• Do you think all gun owners secure their weapons?
• Do you believe in gun control?
What answers do you think you might get?

As well as avoiding bias, question order is important to build trust, especially if the topic is a sensitive one. The political survey I did in the East End of London was very carefully constructed to build the respondent's trust to get to the key 'why' question. This was necessary in other surveys too. I did a survey on police recruitment, but as I'm sure you're aware, some people are very suspicious of the police. Once again, the survey was constructed so the questions that revealed it was about police recruitment came later on after the interviewer (me!) had built some trust with the respondent.

# How long is the survey?

This is my favorite story from my polling days. I was doing a survey on bus transport in London and I was asked to interview people waiting for a bus. The goal of the survey was to find out where people were going so London could plan for new or changed bus routes. For obvious reasons, the set of questions were shorter than usual, but in practice, not short enough; a big fraction of my interviews were cut short because the bus turned up! In several cases, I was asking questions as people were getting on the bus, and in a few cases, we had a shouted back and forth to finish the survey before their bus pulled off out of earshot.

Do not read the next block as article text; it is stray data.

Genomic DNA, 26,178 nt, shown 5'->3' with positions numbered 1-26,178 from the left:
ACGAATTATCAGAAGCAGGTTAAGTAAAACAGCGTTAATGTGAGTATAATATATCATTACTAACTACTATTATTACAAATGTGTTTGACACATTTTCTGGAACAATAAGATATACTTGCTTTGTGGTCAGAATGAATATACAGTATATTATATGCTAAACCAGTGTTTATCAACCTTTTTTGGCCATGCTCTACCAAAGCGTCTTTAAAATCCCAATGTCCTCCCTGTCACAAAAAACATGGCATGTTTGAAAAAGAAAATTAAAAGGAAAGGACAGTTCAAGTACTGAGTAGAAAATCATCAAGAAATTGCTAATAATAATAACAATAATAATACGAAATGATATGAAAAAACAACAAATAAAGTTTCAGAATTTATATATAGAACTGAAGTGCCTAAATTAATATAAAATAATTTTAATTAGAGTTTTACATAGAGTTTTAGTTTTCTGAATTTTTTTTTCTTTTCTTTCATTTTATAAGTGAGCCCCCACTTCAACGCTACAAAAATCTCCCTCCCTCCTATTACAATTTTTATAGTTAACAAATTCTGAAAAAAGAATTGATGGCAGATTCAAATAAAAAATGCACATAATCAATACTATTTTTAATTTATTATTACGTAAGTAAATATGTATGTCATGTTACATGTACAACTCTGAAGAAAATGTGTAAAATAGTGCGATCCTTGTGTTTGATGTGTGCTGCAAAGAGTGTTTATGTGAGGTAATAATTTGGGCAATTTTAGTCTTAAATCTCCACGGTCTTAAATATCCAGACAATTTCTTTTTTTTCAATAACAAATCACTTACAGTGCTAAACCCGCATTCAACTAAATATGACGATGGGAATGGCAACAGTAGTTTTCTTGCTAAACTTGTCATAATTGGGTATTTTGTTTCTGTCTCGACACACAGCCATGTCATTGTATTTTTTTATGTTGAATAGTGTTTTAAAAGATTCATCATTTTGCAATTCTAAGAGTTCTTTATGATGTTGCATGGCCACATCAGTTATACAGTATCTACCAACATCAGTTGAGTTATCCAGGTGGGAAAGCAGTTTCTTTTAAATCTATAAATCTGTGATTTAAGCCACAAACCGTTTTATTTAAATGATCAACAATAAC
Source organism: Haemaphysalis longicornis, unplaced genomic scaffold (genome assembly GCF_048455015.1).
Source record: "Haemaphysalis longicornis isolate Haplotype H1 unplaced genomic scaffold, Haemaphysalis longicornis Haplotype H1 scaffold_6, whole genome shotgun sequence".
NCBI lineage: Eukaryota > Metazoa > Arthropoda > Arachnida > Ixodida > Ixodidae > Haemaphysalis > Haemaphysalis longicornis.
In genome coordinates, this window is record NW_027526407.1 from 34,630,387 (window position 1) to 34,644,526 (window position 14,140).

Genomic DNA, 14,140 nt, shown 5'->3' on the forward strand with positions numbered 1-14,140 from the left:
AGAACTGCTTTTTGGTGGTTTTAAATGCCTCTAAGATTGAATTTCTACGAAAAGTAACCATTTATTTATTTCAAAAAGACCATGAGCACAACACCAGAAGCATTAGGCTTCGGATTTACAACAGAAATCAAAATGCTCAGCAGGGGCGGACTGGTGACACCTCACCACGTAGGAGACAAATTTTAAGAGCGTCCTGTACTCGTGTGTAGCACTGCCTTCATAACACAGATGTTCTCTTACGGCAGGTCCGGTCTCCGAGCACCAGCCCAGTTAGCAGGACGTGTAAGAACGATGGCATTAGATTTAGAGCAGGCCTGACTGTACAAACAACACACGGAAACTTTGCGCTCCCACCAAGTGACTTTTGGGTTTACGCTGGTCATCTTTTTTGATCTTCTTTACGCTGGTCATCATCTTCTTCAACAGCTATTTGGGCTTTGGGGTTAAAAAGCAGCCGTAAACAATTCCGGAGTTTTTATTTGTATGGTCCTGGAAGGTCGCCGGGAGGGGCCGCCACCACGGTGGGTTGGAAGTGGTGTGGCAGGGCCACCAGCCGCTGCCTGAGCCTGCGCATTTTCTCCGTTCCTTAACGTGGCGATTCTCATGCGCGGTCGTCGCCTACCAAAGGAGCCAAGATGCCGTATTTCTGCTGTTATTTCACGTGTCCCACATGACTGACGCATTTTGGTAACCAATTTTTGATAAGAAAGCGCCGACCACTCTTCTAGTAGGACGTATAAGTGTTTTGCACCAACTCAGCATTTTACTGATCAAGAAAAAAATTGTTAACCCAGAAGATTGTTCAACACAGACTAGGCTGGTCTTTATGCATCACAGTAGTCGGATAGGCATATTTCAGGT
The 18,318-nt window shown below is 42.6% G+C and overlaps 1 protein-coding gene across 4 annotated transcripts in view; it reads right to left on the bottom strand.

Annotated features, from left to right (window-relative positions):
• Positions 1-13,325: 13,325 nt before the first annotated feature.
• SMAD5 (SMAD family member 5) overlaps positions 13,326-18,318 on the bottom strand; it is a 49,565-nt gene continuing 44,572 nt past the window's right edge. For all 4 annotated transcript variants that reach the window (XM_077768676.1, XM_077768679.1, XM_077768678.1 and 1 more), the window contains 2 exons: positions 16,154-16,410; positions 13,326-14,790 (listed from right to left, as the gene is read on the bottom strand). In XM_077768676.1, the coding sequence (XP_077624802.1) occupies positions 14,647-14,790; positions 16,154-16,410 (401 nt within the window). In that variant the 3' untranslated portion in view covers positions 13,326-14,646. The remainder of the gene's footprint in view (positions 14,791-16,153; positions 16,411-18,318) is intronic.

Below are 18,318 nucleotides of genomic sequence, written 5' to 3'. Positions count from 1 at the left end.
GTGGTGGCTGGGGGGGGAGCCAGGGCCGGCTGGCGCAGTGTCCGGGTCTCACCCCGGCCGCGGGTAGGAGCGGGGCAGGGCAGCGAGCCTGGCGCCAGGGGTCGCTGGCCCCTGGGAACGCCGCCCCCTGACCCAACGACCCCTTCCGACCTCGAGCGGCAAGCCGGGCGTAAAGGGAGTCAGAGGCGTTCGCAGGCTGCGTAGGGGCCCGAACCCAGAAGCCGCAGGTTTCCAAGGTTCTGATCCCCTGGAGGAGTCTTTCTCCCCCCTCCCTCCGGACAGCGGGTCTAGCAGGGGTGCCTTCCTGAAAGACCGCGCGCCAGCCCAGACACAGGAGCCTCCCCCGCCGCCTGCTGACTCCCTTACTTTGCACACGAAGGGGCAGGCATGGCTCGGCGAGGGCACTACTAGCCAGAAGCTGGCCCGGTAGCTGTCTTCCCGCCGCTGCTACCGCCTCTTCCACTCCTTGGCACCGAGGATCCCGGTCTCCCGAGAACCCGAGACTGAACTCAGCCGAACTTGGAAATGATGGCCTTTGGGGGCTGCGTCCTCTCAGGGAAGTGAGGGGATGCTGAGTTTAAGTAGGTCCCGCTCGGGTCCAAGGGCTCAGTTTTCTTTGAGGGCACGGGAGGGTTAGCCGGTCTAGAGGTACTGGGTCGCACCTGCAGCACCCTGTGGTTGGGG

(Image credit: David McKay via Wikimedia Commons. License: Creative Commons)

To avoid exactly this sort of problem, most polling organizations use pilot surveys. These are test surveys done on a handful of people to debug the survey. In this case, the pilot should have uncovered the fact that the survey was too long, but regrettably, it didn't.